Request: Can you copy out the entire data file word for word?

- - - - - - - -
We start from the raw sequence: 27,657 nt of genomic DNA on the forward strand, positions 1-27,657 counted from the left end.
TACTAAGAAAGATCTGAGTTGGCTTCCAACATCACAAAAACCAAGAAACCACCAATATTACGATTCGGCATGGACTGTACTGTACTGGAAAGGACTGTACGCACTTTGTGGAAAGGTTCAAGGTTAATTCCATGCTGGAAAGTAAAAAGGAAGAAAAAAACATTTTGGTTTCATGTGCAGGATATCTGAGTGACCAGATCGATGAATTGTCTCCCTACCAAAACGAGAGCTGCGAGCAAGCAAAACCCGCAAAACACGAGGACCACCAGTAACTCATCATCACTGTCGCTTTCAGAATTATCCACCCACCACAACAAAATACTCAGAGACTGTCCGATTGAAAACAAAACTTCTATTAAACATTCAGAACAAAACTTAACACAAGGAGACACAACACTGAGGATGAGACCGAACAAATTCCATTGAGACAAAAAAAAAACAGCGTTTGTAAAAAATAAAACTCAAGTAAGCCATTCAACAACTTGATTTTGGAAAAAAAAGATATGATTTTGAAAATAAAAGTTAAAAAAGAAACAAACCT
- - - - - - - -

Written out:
We start from the raw sequence: 27,657 nt of genomic DNA on the forward strand, positions 1-27,657 counted from the left end.
TACTAAGAAAGATCTGAGTTGGCTTCCAACATCACAAAAACCAAGAAACCACCAATATTACGATTCGGCATGGACTGTACTGTACTGGAAAGGACTGTACGCACTTTGTGGAAAGGTTCAAGGTTAATTCCATGCTGGAAAGTAAAAAGGAAGAAAAAAACATTTTGGTTTCATGTGCAGGATATCTGAGTGACCAGATCGATGAATTGTCTCCCTACCAAAACGAGAGCTGCGAGCAAGCAAAACCCGCAAAACACGAGGACCACCAGTAACTCATCATCACTGTCGCTTTCAGAATTATCCACCCACCACAACAAAATACTCAGAGACTGTCCGATTGAAAACAAAACTTCTATTAAACATTCAGAACAAAACTTAACACAAGGAGACACAACACTGAGGATGAGACCGAACAAATTCCATTGAGACAAAAAAAAAACAGCGTTTGTAAAAAATAAAACTCAAGTAAGCCATTCAACAACTTGATTTTGGAAAAAAAAGATATGATTTTGAAAATAAAAGTTAAAAAAGAAACAAACCT